Sandherr adds, “our members are ready to begin the hard, but necessary, work of rebuilding the nation’s infrastructure. They will also begin the work of building rewarding careers for a generation of new construction professionals because of this measure. Ultimately, these new infrastructure investments will provide a needed boost for the construction industry while making our economy more efficient.”

State and Local Officials Will Need to Mobilize Quickly

With the passage of this landmark legislation, federal agencies like the Departments of Transportation and Energy will begin setting up programs and figuring out how to get the funds flowing to the state level. State and local officials carry an even greater burden. As the owners and operators of most infrastructure, they must design and build new assets, hire more workers and even mobilize their own financial resources. This will also develop a significant amount of urgency for construction owners and operators, as they will be tasked with designing and building new assets and hiring new workers to handle this demand.

Construction Contractors Will Need to Offer Even Higher Wages to Compete for Workers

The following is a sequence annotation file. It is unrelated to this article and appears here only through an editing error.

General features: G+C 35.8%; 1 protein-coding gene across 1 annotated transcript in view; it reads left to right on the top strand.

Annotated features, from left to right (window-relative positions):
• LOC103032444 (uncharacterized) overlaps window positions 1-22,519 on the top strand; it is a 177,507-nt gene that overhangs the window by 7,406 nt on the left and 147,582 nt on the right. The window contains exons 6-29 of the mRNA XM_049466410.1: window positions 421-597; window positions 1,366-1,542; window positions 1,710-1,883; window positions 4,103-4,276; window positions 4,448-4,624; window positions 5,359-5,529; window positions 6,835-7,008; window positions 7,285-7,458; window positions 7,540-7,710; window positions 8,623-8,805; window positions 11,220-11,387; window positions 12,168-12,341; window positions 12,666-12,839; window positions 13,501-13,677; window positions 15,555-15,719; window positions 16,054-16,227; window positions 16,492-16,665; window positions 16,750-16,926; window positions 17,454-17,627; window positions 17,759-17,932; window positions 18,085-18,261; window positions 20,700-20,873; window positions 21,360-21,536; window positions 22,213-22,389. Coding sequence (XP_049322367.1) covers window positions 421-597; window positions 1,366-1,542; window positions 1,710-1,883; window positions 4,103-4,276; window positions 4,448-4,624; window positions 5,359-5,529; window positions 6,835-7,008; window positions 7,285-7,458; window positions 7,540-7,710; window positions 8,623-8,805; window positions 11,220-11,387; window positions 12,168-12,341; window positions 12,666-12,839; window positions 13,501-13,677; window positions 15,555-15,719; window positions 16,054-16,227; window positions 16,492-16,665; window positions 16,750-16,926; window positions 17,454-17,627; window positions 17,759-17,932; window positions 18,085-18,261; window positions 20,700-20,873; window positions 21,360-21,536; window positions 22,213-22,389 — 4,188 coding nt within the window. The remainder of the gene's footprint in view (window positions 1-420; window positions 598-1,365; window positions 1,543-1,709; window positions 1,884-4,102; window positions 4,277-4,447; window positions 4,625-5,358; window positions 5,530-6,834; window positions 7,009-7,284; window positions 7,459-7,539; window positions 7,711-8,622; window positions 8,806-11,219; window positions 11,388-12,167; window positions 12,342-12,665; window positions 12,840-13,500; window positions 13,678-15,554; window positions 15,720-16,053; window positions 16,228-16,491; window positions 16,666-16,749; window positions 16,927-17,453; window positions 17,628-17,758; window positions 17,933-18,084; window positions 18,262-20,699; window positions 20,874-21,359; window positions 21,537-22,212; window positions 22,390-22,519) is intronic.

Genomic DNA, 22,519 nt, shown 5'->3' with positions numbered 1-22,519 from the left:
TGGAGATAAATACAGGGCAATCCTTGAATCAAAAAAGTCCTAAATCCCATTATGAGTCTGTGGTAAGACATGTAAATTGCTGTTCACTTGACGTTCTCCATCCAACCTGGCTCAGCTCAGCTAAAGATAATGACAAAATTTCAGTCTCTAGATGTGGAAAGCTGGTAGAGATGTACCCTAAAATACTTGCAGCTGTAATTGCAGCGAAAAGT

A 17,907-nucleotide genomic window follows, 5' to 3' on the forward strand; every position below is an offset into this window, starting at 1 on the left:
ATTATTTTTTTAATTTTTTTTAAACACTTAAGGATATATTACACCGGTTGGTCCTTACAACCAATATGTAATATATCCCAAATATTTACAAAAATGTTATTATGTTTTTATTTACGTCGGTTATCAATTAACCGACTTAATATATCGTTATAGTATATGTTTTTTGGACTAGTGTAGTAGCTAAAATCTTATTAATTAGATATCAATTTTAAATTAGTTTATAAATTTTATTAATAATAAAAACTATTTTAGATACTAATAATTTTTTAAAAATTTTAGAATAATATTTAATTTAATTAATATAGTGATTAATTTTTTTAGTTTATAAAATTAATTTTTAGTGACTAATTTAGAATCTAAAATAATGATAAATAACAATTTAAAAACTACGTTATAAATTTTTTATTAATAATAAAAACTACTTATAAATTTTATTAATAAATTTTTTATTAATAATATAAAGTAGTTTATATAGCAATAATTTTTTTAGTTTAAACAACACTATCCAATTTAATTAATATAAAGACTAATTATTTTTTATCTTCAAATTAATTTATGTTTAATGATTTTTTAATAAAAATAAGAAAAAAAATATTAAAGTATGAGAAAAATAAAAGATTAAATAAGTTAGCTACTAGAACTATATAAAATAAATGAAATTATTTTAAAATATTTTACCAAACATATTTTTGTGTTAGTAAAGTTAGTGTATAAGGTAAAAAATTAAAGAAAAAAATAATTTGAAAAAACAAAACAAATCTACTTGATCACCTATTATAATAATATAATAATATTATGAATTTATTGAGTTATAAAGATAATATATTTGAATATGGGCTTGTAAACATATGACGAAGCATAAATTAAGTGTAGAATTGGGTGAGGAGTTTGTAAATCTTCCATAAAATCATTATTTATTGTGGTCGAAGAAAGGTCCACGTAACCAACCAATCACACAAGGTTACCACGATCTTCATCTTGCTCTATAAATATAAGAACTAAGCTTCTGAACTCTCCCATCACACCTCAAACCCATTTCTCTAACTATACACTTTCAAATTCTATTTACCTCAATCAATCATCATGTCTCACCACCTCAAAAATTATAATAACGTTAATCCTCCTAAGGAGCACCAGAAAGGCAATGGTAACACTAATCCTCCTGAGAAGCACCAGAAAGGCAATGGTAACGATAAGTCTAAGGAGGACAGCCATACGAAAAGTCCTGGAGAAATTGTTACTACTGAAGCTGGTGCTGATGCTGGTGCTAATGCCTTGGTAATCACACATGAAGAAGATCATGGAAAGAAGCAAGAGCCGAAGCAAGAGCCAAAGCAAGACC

The downside to the welcome influx of civil work is that the bill's passage comes at a time when the construction industry is already in desperate need of workers. Supply for skilled construction workers has not met demand for decades, and now that demand is going to increase. Among other issues, this will mean that contractors will have to pay their onsite workers more.

Meanwhile, public agencies will be competing for scarce talent with the private sector. More good-paying jobs is a good thing, but it raises the urgency to expand the infrastructure-related talent pipeline.

Construction Timelines Could Get Slower

But even after the work arrives, there will still be challenges. Part of the challenge of delivering projects is that finding labor to complete the work, especially for specialized jobs, could be difficult, leading to slower construction timelines. This shortage of workers will most likely lead to much higher labor costs just as these infrastructure projects begin to break ground, according to industry experts.

Supply Chain Challenges Could Worsen

The Infrastructure Investment and Jobs Act also will mean greater aggregate demand for input materials, in some cases creating greater competition between government, businesses and households for the same goods. Building new physical infrastructure will require various steel products, cement, lumber and other material inputs. Modernizing federal equipment includes buying new vehicles. Weatherization programs will require similar inputs to many real estate construction projects. New management systems and equipment requires new processors and other computing equipment. With global supply chains still under stress, the timing of when infrastructure orders start to increase merits a close watch.

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Published December 20, 2021